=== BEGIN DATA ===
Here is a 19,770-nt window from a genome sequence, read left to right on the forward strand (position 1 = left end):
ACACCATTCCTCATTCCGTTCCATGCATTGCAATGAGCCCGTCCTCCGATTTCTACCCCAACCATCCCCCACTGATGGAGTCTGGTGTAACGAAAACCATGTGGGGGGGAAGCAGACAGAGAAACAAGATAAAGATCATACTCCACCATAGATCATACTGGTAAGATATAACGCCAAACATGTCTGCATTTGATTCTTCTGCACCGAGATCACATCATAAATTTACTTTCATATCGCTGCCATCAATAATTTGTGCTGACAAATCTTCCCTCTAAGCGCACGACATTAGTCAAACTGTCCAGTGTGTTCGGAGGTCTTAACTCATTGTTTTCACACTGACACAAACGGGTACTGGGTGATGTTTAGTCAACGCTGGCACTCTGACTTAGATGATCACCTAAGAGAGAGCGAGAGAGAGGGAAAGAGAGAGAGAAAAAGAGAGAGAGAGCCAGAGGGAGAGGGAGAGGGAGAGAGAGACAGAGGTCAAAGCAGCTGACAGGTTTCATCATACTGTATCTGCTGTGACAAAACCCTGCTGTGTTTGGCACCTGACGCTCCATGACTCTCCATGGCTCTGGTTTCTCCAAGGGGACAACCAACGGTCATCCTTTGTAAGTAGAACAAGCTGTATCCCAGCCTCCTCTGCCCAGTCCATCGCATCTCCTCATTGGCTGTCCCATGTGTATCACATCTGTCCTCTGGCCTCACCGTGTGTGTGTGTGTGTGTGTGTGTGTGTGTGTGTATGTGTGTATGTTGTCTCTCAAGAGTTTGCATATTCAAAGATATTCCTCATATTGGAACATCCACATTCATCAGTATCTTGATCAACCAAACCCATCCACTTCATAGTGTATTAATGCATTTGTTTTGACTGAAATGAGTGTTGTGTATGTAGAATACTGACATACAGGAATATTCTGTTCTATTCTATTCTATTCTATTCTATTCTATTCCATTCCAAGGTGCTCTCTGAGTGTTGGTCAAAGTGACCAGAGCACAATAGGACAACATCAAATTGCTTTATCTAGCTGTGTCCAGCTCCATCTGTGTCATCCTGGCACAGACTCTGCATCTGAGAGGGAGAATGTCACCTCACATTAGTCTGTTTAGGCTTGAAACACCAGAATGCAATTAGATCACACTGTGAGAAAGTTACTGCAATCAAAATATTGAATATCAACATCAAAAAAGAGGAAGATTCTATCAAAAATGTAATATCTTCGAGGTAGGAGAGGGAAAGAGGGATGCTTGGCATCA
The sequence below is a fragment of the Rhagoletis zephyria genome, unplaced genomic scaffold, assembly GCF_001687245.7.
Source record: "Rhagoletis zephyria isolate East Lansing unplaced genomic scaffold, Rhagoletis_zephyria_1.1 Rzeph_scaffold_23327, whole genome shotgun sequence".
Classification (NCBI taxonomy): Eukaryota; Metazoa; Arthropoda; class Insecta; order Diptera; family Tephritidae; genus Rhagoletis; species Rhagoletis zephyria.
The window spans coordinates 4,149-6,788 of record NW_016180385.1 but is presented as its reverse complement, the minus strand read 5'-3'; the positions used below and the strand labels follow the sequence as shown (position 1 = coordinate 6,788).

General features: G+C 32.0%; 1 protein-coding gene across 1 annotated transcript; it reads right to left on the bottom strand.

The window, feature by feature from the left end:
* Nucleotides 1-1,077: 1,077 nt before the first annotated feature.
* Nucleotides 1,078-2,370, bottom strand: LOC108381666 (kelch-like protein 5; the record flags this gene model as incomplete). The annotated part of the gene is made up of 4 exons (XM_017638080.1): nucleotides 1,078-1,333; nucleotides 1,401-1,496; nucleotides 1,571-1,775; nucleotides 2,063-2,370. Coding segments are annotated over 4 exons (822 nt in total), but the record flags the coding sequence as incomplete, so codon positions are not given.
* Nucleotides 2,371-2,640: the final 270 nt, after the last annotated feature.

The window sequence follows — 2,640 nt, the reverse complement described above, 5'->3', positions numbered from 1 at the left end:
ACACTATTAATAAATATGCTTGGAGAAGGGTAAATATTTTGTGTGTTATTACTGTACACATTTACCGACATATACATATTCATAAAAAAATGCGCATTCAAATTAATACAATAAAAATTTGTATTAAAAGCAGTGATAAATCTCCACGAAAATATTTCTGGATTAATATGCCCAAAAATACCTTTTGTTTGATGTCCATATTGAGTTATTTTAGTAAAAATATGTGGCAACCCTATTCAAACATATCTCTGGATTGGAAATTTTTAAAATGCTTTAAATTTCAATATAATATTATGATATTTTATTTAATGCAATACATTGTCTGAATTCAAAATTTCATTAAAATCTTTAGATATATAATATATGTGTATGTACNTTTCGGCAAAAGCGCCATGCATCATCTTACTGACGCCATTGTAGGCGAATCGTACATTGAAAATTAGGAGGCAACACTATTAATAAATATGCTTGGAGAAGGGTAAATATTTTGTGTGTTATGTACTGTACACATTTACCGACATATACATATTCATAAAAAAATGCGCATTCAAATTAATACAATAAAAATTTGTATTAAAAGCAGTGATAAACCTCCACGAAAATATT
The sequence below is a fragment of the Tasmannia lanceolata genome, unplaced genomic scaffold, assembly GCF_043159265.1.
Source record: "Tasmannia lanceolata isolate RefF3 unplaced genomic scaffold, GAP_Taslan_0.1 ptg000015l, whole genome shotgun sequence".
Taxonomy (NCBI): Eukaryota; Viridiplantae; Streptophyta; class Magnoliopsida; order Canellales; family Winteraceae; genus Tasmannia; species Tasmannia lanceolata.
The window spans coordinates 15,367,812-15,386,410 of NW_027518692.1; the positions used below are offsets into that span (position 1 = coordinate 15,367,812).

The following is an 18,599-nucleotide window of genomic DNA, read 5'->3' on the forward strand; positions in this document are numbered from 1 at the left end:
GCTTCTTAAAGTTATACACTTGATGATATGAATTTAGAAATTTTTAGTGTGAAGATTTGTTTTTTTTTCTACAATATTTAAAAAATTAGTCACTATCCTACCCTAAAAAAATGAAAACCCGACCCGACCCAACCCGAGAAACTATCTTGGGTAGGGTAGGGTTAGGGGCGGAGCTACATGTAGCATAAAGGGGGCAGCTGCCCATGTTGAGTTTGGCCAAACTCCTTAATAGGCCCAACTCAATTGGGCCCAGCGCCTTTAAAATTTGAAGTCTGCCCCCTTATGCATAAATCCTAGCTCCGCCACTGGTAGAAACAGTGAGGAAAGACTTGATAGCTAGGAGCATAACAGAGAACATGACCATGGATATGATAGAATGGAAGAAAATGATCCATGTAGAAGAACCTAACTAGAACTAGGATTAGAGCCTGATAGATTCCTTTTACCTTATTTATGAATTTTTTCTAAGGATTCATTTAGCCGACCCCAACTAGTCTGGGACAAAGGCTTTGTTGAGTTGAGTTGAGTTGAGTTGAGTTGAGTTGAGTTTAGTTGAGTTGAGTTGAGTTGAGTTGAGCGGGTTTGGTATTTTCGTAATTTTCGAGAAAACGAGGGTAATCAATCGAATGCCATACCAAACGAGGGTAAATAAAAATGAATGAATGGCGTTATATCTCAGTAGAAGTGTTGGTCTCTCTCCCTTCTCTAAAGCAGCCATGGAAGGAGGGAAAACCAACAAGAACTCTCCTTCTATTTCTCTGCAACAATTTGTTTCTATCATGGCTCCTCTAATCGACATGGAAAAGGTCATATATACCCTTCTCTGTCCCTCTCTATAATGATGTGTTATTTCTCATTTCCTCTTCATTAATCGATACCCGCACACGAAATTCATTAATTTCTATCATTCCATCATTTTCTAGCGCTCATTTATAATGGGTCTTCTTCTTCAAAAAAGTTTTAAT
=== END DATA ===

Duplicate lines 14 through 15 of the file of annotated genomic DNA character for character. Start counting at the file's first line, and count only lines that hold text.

The sequence below is a fragment of the Tasmannia lanceolata genome, unplaced genomic scaffold, assembly GCF_043159265.1.
Source record: "Tasmannia lanceolata isolate RefF3 unplaced genomic scaffold, GAP_Taslan_0.1 ptg000015l, whole genome shotgun sequence".